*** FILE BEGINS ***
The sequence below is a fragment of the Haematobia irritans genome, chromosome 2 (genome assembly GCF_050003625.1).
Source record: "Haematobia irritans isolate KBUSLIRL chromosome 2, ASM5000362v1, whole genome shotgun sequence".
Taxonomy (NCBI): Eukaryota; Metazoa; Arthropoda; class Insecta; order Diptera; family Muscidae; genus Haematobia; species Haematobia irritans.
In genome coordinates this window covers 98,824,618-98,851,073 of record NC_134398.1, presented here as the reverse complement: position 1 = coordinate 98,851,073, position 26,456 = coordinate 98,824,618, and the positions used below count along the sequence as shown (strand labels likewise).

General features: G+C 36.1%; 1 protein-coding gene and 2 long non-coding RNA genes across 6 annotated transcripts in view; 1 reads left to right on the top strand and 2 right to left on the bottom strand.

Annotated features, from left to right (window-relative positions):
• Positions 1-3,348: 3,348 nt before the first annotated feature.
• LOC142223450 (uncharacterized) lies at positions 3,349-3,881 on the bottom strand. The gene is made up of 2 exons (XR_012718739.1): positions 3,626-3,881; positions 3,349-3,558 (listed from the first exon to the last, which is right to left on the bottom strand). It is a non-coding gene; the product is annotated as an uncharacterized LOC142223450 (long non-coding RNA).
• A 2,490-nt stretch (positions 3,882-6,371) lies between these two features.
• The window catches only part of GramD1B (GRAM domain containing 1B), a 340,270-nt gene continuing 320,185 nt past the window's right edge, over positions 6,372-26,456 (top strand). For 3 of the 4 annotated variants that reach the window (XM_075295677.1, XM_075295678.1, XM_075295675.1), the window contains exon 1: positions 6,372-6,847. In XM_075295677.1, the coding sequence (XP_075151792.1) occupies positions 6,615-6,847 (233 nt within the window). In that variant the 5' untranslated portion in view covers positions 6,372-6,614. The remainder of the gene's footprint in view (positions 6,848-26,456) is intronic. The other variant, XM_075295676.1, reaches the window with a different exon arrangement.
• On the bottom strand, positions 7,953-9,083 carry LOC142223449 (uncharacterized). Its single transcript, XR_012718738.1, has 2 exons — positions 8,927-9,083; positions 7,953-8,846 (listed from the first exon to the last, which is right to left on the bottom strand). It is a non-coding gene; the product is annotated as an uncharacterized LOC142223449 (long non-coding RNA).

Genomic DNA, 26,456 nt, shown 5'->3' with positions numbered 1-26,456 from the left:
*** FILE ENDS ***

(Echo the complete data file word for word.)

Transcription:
The sequence below is a fragment of the Haematobia irritans genome, chromosome 2 (genome assembly GCF_050003625.1).
Source record: "Haematobia irritans isolate KBUSLIRL chromosome 2, ASM5000362v1, whole genome shotgun sequence".
Taxonomy (NCBI): Eukaryota; Metazoa; Arthropoda; class Insecta; order Diptera; family Muscidae; genus Haematobia; species Haematobia irritans.
In genome coordinates this window covers 98,824,618-98,851,073 of record NC_134398.1, presented here as the reverse complement: position 1 = coordinate 98,851,073, position 26,456 = coordinate 98,824,618, and the positions used below count along the sequence as shown (strand labels likewise).

General features: G+C 36.1%; 1 protein-coding gene and 2 long non-coding RNA genes across 6 annotated transcripts in view; 1 reads left to right on the top strand and 2 right to left on the bottom strand.

Annotated features, from left to right (window-relative positions):
• Positions 1-3,348: 3,348 nt before the first annotated feature.
• LOC142223450 (uncharacterized) lies at positions 3,349-3,881 on the bottom strand. The gene is made up of 2 exons (XR_012718739.1): positions 3,626-3,881; positions 3,349-3,558 (listed from the first exon to the last, which is right to left on the bottom strand). It is a non-coding gene; the product is annotated as an uncharacterized LOC142223450 (long non-coding RNA).
• A 2,490-nt stretch (positions 3,882-6,371) lies between these two features.
• The window catches only part of GramD1B (GRAM domain containing 1B), a 340,270-nt gene continuing 320,185 nt past the window's right edge, over positions 6,372-26,456 (top strand). For 3 of the 4 annotated variants that reach the window (XM_075295677.1, XM_075295678.1, XM_075295675.1), the window contains exon 1: positions 6,372-6,847. In XM_075295677.1, the coding sequence (XP_075151792.1) occupies positions 6,615-6,847 (233 nt within the window). In that variant the 5' untranslated portion in view covers positions 6,372-6,614. The remainder of the gene's footprint in view (positions 6,848-26,456) is intronic. The other variant, XM_075295676.1, reaches the window with a different exon arrangement.
• On the bottom strand, positions 7,953-9,083 carry LOC142223449 (uncharacterized). Its single transcript, XR_012718738.1, has 2 exons — positions 8,927-9,083; positions 7,953-8,846 (listed from the first exon to the last, which is right to left on the bottom strand). It is a non-coding gene; the product is annotated as an uncharacterized LOC142223449 (long non-coding RNA).

Genomic DNA, 26,456 nt, shown 5'->3' with positions numbered 1-26,456 from the left: